John Ferrillo
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John Ferrillo joined the Boston Symphony Orchestra as principal oboe at the start of the 2001 Tanglewood season, having appeared with the orchestra several times as a guest performer in previous seasons. From 1986 to 2001 he was principal oboe of the Metropolitan Opera Orchestra. Mr. Ferrillo grew up in Bedford, Massachusetts, and played in the Greater Boston Youth Symphony Orchestra. He is a graduate of the Curtis Institute, where he studied with John deLancie and received his diploma and Artist's certificate. He also studied with John Mack at the Blossom Festival and has   participated in the Marlboro, Craftsbury, and Monadnock festivals. Prior to his appointment at the Metropolitan Opera, Mr. Ferrillo was second oboe of the San Francisco Symphony, and was a faculty member at Illinois State University and West Virginia State University. A former  faculty member of the Mannes School of Music and Juilliard School of Music in New York City, he has taught and performed at the Aspen and Waterloo festivals and currently serves on the faculty of the New England Conservatory, Boston University, and the Boston University Tanglewood Institute.

 

Visit bostonsymphonychamberplayers.org for more information about the Boston Symphony Chamber Players.

William R. Hudgins
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William R. Hudgins was appointed principal clarinetist of the Boston Symphony Orchestra by Seiji Ozawa in 1994, occupying the Ann S.M. Banks chair, having joined the orchestra two years earlier. He has been heard as a soloist with the BSO on numerous occasions, including performances of Mozart's Clarinet Concerto, Copland's Clarinet Concerto, Bruch's Double Concerto for Clarinet and Viola, Frank Martin's Concerto for Seven Winds, Timpani, Percussion, and String Orchestra, and, for the opening of the BSO's 2014-15 season, Mozart's Sinfonia concertante in E-flat, K.297b. As a member of the Boston Symphony Chamber Players, he can be heard on their BSO Classics CDs of Brahms and Dvořák serenades (the ensemble's most recent release); the Grammy-nominated "Profanes et Sacrées: 20th-Century French Chamber Music"; "Plain Song, Fantastic Dances" (in music of Gandolfi, Foss, and Golijov), and the Grammy-nominated "Mozart Chamber Music for Strings and Winds" (in Mozart's Quintet for Clarinet and Strings, K.581), as well as a Grammy-nominated Arabesque recording of Hindemith's Quartet for Clarinet, Violin, Cello, and Piano. Recent appearances outside of the Boston Symphony Orchestra include orchestral performances and recordings with the Saito Kinen Orchestra in Matsumoto, Japan, and the Mito Chamber Orchestra in Mito, Japan, both under the direction of Seiji Ozawa; chamber music at the Rockport Chamber Music Festival, and recitals and master classes at various universities and around the United States. Before joining the BSO, Mr. Hudgins served as principal clarinetist and soloist with the Orquesta Sinfonica Municipal in Caracas, Venezuela, and the Charleston Symphony Orchestra in South Carolina. He was heard for six seasons as a member of both the Spoleto Festival Orchestra in Charleston, South Carolina, and Il Festival dei Due Mondi in Spoleto, Italy. He also participated as a Fellow of the Tanglewood Music Center, where he won the C.D. Jackson Award for outstanding performance. Mr. Hudgins received his bachelor's degree from the Boston University School for the Arts, studying with former BSO principal clarinetist Harold Wright.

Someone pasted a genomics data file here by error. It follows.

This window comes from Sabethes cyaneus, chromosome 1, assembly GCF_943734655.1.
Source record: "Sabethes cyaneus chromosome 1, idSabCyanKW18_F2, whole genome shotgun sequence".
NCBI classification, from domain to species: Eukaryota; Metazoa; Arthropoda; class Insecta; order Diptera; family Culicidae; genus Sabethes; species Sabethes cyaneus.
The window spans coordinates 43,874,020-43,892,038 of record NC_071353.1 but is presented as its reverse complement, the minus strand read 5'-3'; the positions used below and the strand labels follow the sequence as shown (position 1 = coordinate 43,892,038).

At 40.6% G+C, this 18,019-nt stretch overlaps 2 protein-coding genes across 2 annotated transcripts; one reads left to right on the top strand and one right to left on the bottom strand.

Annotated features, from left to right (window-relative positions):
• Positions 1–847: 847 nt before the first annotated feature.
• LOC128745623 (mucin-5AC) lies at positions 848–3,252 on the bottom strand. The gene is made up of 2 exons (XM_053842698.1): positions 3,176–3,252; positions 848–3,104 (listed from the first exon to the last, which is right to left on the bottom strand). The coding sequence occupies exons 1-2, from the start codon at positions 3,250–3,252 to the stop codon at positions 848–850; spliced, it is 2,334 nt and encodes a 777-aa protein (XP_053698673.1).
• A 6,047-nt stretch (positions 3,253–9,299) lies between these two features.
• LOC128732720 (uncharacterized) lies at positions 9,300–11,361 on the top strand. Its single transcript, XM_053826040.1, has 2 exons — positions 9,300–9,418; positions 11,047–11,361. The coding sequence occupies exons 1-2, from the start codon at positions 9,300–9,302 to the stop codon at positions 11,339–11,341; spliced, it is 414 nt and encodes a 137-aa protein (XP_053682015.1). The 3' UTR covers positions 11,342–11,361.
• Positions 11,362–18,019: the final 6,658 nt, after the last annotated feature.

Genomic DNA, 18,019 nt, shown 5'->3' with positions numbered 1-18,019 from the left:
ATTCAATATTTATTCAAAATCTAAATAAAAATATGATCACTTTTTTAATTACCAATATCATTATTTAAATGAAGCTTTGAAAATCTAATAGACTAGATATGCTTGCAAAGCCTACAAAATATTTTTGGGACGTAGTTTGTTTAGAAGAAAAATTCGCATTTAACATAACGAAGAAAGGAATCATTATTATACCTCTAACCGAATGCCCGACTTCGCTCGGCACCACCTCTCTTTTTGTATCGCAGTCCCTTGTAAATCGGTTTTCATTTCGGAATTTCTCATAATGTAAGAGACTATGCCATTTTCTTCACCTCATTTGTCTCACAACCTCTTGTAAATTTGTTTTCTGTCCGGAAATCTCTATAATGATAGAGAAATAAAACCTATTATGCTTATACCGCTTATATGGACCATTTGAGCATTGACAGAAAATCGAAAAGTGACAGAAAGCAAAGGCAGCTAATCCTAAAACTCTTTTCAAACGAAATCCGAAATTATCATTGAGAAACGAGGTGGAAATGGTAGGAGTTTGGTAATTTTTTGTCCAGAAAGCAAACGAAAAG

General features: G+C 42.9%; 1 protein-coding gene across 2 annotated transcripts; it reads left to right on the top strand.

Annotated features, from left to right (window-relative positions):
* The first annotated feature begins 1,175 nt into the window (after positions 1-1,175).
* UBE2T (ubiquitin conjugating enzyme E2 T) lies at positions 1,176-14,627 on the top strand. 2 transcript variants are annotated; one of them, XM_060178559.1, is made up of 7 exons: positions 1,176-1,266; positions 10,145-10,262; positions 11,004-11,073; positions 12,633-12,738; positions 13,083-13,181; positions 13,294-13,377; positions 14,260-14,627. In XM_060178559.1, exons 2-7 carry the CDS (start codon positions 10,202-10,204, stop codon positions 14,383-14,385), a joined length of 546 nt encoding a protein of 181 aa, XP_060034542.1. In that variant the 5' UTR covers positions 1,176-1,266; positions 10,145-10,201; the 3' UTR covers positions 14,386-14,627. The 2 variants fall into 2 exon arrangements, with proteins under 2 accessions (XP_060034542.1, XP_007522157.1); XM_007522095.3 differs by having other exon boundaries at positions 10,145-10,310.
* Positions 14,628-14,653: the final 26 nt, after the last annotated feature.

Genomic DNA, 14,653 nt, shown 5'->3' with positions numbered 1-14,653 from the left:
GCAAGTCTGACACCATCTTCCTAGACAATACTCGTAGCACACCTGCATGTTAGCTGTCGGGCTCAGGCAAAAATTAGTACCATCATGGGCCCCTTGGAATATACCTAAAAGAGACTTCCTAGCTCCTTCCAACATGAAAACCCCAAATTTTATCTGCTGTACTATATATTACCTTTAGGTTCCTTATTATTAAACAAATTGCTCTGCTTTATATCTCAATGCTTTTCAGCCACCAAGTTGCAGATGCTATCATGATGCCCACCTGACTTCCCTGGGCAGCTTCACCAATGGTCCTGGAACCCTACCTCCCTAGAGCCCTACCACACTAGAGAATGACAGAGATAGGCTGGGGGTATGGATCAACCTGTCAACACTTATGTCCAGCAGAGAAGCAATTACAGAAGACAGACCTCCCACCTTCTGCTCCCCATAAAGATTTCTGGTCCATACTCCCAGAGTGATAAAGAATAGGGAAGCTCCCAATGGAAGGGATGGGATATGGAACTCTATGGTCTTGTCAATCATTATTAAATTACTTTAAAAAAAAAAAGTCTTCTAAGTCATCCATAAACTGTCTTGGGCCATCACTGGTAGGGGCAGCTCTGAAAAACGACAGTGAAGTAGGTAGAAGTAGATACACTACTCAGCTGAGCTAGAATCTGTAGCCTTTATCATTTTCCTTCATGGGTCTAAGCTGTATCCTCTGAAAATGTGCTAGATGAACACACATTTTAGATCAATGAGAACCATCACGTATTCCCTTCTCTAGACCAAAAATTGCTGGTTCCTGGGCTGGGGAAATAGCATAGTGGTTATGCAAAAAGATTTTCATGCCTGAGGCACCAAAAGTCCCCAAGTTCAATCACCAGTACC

Visit bostonsymphonychamberplayers.org for more information about the Boston Symphony Chamber Players.

Richard Svoboda
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Richard Svoboda has been the principal bassoonist of the Boston Symphony Orchestra and a member of the Boston Symphony Chamber Players since 1989; as the BSO's principal bassoon he occupies the Edward A. Taft Chair, endowed in perpetuity. Mr. Svoboda is currently on the faculties of the New England Conservatory of Music, the Tanglewood Music Center, and the Sarasota Music Festival, and has given master classes throughout the world. Prior to his BSO appointment, he performed for ten seasons as principal bassoonist of the Jacksonville Symphony.

Mr. Svoboda is an active chamber music collaborator, orchestral soloist, and recitalist. Among his solo appearances with the Boston Symphony Orchestra have been performances of John Williams's bassoon concerto Five Sacred Trees with the composer conducting and Weber's Concerto for Bassoon under the baton of Seiji Ozawa. In November 2013 he is soloist in the world premiere of Marc Neikrug's BSO-commissioned Concerto for Bassoon and Orchestra with R afael Frühbeck de Burgos on the podium. In 2007 he premiered Michael Gandolfi's Concerto for Bassoon, and in 2011, along with his daughter, clarinetist Erin Svoboda, he premiered Gandolfi's Concerto for Clarinet and Bassoon, both times collaborating with Yoichi Udagawa and the Melrose Symphony Orchestra.